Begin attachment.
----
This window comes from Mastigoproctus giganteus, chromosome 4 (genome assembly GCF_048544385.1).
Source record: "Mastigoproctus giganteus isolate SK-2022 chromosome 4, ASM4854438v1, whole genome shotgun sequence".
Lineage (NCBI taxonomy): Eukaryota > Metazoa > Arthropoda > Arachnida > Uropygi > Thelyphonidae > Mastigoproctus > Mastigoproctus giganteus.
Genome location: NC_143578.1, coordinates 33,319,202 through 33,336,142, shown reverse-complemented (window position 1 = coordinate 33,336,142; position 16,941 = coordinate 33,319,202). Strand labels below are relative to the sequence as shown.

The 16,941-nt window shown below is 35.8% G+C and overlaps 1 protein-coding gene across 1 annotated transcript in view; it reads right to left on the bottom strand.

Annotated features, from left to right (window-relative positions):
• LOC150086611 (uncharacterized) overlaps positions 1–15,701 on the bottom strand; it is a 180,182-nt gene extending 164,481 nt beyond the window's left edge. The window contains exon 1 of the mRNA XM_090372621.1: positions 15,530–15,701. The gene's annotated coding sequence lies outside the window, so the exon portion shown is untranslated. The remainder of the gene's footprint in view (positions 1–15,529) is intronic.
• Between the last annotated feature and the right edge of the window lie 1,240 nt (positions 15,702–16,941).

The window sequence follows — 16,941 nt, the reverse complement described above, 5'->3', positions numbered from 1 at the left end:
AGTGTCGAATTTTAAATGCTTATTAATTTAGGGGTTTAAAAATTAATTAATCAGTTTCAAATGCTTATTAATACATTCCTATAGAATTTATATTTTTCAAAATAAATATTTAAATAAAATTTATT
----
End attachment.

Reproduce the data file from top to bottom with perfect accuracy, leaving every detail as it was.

This window comes from Mastigoproctus giganteus, chromosome 4 (genome assembly GCF_048544385.1).
Source record: "Mastigoproctus giganteus isolate SK-2022 chromosome 4, ASM4854438v1, whole genome shotgun sequence".
Lineage (NCBI taxonomy): Eukaryota > Metazoa > Arthropoda > Arachnida > Uropygi > Thelyphonidae > Mastigoproctus > Mastigoproctus giganteus.
Genome location: NC_143578.1, coordinates 33,319,202 through 33,336,142, shown reverse-complemented (window position 1 = coordinate 33,336,142; position 16,941 = coordinate 33,319,202). Strand labels below are relative to the sequence as shown.

The 16,941-nt window shown below is 35.8% G+C and overlaps 1 protein-coding gene across 1 annotated transcript in view; it reads right to left on the bottom strand.

Annotated features, from left to right (window-relative positions):
• LOC150086611 (uncharacterized) overlaps positions 1–15,701 on the bottom strand; it is a 180,182-nt gene extending 164,481 nt beyond the window's left edge. The window contains exon 1 of the mRNA XM_090372621.1: positions 15,530–15,701. The gene's annotated coding sequence lies outside the window, so the exon portion shown is untranslated. The remainder of the gene's footprint in view (positions 1–15,529) is intronic.
• Between the last annotated feature and the right edge of the window lie 1,240 nt (positions 15,702–16,941).

The window sequence follows — 16,941 nt, the reverse complement described above, 5'->3', positions numbered from 1 at the left end:
AGTGTCGAATTTTAAATGCTTATTAATTTAGGGGTTTAAAAATTAATTAATCAGTTTCAAATGCTTATTAATACATTCCTATAGAATTTATATTTTTCAAAATAAATATTTAAATAAAATTTATT